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Re: Default size limits for /run (/var/run) and /run/lock (/var/lock)

I've noticed I have to check /etc carefully.

Some rc.d scripts that packages install edit and or activate things in /etc (they make insertions into automatically actived scripts in /etc for ssh, ppp, perl, network (pre-ifupdown or what), exim, things or other possible phone home things). While most or all are innoculous (some DO look suspect) I don't allow that on my box - I boot thin is why. And whenever there is somethign I read it to see "why I must run it". Due to that I use some of my own init scripts which are slackware or potatoe scripts :)

Luca Capello wrote:
Hi there!

Disclaimer: this is my last post on this matter (i.e. the meaning of
RAMLOCK), it seems there is a problem with myself or my understanding.

On Tue, 12 Apr 2011 23:42:58 +0200, Roger Leigh wrote:
On Tue, Apr 12, 2011 at 10:35:37PM +0200, Luca Capello wrote:
On Tue, 12 Apr 2011 20:47:35 +0200, Roger Leigh wrote:
On Tue, Apr 12, 2011 at 08:12:21PM +0200, Luca Capello wrote:
Currently, `man rcS` gives:

		Make /var/lock/ available as a ram file system (tmpfs).
Again, I found it changed: how can you define LOCK_SIZE if /run/lock is
on the same tmpfs than /run?
If you set RAMLOCK=yes, then /run/lock is a *separate* tmpfs
of size LOCK_SIZE, *exactly* like the /var/lock tmpfs mount
(it's the same code with s/var/run/g).  So the actual behaviour of this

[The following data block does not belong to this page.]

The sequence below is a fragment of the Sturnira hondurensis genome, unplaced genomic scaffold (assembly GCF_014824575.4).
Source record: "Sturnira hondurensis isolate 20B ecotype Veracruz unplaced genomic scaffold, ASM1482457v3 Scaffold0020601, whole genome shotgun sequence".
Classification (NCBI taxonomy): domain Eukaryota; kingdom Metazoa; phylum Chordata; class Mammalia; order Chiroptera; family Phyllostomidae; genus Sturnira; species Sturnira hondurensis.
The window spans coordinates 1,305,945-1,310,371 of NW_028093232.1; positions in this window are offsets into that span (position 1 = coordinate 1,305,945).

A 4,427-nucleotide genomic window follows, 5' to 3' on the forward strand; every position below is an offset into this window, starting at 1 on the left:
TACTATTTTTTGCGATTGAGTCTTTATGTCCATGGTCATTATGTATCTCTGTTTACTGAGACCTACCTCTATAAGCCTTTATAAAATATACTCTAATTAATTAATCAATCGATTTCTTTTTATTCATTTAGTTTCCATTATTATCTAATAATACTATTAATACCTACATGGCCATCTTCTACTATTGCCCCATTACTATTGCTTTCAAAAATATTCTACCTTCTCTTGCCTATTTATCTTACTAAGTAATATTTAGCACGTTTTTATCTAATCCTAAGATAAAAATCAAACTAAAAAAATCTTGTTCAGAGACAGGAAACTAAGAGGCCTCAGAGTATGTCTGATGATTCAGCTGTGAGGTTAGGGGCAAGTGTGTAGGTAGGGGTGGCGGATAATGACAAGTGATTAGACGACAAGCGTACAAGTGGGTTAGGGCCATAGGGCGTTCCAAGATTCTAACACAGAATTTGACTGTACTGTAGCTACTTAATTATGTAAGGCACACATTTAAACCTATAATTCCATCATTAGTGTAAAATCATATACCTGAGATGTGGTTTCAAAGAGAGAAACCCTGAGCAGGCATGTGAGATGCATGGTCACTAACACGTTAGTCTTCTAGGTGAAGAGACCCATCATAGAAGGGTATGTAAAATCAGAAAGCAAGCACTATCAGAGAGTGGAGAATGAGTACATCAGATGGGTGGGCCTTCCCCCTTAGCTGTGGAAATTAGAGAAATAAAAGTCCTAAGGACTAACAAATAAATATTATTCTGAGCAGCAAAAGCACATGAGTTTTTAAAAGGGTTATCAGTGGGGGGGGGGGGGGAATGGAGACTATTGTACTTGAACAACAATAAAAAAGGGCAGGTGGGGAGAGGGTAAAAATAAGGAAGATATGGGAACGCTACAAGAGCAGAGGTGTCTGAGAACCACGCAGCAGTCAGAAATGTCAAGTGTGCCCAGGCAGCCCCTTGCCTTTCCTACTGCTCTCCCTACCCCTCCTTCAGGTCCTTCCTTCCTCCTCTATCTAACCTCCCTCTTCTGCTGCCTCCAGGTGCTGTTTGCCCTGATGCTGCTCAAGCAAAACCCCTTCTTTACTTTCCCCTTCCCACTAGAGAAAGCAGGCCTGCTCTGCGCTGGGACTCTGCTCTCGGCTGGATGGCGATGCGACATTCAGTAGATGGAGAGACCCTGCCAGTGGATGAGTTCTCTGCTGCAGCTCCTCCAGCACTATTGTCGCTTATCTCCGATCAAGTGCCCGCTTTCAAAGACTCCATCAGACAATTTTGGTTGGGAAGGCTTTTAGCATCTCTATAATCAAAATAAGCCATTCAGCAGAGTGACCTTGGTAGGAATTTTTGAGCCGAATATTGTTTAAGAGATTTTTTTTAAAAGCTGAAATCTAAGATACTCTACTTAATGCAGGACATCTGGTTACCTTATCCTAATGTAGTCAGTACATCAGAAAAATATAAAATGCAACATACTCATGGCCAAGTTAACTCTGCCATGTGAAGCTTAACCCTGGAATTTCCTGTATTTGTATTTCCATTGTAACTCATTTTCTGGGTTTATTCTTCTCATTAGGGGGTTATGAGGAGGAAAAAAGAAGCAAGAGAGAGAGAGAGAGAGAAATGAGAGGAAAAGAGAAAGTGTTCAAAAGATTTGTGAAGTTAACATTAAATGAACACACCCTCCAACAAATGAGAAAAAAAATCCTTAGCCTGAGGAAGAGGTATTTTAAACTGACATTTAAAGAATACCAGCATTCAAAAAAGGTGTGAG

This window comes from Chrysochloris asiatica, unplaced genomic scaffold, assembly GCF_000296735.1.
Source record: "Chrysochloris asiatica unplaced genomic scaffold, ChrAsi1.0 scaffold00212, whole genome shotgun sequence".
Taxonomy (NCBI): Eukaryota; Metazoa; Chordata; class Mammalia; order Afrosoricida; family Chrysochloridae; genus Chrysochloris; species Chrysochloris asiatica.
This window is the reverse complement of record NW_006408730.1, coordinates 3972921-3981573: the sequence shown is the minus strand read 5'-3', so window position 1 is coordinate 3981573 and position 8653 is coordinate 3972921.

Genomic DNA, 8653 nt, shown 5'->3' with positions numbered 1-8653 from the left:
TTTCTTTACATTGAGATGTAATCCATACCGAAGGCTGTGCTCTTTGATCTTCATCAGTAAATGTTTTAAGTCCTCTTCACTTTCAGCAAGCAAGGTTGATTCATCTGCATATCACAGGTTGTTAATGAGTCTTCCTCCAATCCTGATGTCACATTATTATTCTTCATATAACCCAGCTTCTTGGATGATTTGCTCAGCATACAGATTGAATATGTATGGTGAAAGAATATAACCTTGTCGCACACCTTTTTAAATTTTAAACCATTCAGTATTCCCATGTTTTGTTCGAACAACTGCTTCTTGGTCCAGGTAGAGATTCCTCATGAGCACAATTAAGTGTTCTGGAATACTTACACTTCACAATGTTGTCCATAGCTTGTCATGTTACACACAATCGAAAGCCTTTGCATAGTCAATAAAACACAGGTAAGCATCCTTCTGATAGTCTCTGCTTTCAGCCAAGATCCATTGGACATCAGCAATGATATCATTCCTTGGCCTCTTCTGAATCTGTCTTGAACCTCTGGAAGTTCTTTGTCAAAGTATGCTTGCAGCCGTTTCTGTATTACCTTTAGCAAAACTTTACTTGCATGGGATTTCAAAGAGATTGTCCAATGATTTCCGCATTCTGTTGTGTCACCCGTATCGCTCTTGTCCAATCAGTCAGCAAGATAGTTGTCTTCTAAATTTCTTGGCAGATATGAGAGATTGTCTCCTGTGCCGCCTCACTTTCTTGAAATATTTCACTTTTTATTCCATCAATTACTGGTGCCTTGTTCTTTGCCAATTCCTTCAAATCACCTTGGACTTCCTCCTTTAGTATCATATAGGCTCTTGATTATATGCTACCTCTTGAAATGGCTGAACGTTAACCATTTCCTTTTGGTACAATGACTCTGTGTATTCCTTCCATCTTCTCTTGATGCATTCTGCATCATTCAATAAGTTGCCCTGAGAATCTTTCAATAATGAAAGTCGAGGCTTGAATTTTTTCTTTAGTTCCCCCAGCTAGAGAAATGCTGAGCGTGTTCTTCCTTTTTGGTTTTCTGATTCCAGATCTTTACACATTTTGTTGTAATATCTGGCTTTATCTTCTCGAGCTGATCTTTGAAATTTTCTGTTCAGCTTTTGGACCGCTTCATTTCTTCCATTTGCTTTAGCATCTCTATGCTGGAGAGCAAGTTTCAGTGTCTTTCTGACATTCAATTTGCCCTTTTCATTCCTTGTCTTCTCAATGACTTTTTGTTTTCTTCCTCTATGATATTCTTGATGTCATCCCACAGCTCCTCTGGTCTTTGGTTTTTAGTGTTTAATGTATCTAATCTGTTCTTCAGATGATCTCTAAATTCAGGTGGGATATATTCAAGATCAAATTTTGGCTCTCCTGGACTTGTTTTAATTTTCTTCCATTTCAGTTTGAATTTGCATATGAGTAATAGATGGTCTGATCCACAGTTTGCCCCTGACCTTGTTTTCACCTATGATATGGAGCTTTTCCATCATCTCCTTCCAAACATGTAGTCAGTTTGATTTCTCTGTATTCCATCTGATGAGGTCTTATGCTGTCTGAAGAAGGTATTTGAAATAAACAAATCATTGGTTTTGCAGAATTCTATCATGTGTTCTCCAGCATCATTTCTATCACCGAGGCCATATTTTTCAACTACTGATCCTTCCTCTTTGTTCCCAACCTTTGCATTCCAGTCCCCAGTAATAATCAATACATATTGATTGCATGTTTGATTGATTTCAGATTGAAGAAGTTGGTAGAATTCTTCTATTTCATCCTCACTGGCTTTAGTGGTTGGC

option is entirely unchanged bar the switch from /var/lock to

So by default, /run and /run/lock are on the same tmpfs.  But
if you set RAMLOCK=yes, you'll get a second tmpfs mounted on
/run/lock.  So yes, /run/lock will always be on a tmpfs filesystem,
that's obviously the main point of the patch.

Either I do not read `man rcS` as you read it or we do not understand
each other, so here the situation before and after your patch for /run
(/var/lock became useless, everything is in /run/lock now, but I kept
using /var/lock for consistency with the previous state):

[before] RAMLOCK=no  -> /var/lock on the same filesystem /var is on
         RAMLOCK=yes -> /var/lock on tmpfs
 [after] RAMLOCK=no  -> /var/lock is on tmpfs, shared with /run (given
                        that /var/lock is symlinked/bind-mounted to
         RAMLOCK=yes -> /var/lock gets its own tmpfs, differently from
                        the one mounted at /run

So, the meaning of RAMLOCK, WRT `man rcS` and as I read it, *has*
changed.  This is where we do not agree on wordings, but given that
English is not my mother language, maybe it is only my fault.

Thx, bye,
Gismo / Luca

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